This essay critiques the vogue of "the homosexual code" in contemporary Korean theatre, with a close-up analysis of ShowNote Company's Shakespeare's R & J that premiered in 2018. It first examines the surge of queer-themed films and theatres since the mid- 2000s in relation to the growing visibility of homosexuality, the changing concept of masculinity, the "flower boy" syndrome, and neoliberalism in South Korea. Defining the "homosexual code" as a distancing strategy of encoding homosexuality to bypass homophobia, I problematize the way queer subject is appropriated for novelty and spectacle in the theatre industry. The second part of the essay examines ShowNote's R & J in depth, partly in response to a recent discussion of Choo Min Ju's Our Bad Magnet (2012) by Claire Maria Chambers. Pointing to a close resemblance between the two, I argue that both shows adopt the established formula of "the homosexual code," contingent upon the neoliberal ideology of commodification and consumerism. Yeeyon Im is Associate Professor of English Literature at Yonsei University, where she teaches drama. She has published widely on intercultural Shakespeare in journals including Theatre Journal and New Theatre Quarterly. Her articles on Wilde and Yeats appeared in Comparative Drama, Comparative Critical Studies and Modern Drama. Having recently completed a project on Yeats's plays and Indian philosophy, Im plans to work further on Western drama and Eastern thought.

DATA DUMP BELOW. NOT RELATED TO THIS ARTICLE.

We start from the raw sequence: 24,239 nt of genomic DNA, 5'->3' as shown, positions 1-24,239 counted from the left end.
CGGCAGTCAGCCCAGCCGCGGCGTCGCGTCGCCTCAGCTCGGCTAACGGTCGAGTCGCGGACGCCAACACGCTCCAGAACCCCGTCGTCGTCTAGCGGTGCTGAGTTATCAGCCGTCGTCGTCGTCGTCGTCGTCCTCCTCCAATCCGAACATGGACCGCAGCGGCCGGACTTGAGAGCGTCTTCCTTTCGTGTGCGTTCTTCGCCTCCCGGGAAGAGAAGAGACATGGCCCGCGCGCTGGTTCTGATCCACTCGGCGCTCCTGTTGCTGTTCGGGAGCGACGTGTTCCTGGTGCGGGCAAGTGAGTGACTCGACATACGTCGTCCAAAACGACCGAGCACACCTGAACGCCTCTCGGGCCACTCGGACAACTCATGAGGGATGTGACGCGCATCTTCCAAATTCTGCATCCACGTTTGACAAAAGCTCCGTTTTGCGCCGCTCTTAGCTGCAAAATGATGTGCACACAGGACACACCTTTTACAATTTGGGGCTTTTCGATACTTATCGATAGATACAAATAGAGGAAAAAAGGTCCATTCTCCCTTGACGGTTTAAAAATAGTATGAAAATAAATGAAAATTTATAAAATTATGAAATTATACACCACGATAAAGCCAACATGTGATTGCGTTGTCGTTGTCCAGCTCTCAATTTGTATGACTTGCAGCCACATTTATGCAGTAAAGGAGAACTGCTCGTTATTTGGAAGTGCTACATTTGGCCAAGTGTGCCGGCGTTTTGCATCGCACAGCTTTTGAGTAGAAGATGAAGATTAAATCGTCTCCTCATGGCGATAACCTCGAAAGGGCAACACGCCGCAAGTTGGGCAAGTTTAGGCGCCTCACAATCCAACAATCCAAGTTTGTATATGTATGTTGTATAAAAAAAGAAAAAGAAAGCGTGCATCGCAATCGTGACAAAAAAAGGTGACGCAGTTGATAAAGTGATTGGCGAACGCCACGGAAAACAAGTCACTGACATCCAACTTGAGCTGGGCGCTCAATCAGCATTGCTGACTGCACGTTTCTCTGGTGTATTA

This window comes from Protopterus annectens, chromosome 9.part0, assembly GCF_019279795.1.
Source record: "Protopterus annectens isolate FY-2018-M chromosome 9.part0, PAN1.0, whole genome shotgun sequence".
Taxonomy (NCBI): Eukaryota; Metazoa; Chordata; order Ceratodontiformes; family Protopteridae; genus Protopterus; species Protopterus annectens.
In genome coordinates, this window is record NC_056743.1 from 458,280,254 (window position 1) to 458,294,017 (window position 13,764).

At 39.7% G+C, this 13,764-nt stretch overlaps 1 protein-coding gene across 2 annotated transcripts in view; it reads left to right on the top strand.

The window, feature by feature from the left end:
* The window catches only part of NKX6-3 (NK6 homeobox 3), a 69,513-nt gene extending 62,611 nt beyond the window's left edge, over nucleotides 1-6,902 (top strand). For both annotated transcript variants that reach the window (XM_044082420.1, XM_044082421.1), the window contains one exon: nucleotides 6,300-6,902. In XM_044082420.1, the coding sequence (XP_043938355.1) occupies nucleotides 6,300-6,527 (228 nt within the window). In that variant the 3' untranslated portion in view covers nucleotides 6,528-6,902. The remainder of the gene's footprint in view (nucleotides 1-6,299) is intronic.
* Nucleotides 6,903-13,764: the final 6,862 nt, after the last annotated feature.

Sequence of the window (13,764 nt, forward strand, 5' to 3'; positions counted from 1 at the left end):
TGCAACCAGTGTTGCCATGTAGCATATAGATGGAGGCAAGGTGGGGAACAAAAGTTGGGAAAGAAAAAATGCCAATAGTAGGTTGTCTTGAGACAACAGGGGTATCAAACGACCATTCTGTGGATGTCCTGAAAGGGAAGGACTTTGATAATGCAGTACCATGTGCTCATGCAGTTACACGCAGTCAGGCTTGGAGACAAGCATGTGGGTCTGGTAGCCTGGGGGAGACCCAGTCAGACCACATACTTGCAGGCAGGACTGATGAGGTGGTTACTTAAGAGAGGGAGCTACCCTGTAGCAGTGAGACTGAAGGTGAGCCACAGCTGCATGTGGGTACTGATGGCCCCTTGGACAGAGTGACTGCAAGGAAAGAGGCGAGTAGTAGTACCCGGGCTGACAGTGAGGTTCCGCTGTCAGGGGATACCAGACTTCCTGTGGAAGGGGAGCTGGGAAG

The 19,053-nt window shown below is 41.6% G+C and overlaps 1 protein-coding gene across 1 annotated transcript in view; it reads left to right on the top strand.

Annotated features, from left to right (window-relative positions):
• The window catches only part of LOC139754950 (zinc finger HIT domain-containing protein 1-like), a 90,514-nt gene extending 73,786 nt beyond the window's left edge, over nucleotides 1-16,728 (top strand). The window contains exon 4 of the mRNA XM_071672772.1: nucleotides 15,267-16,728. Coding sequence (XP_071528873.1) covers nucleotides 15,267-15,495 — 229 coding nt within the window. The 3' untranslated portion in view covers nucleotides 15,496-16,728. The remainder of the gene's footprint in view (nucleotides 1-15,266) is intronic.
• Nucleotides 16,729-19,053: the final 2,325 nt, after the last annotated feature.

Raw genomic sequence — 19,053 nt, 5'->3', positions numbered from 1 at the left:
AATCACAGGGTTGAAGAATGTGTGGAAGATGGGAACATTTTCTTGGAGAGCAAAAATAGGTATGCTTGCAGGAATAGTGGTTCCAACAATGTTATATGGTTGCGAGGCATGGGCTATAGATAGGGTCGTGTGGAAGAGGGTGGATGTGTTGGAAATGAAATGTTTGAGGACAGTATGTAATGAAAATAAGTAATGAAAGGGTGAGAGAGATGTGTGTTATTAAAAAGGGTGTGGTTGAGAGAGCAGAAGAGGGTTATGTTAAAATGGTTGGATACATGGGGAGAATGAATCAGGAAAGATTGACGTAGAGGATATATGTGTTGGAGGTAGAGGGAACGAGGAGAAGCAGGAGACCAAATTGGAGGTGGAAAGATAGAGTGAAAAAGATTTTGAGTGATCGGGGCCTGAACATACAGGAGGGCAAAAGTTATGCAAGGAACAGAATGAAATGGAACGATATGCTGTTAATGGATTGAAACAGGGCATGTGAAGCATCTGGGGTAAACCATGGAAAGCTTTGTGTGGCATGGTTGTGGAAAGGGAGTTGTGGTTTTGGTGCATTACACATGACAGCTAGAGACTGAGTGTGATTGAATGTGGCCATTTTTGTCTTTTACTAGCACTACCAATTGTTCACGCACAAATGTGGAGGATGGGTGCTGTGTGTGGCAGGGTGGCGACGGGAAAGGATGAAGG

|Number of pages||17|
|Journal||Asian Theatre Journal|
|Publication status||Published - 2022 Mar|
Bibliographical noteFunding Information:
This research was supported by the Yonsei University Research Fund of 2020 (2020-22-0066).
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All Science Journal Classification (ASJC) codes
- Visual Arts and Performing Arts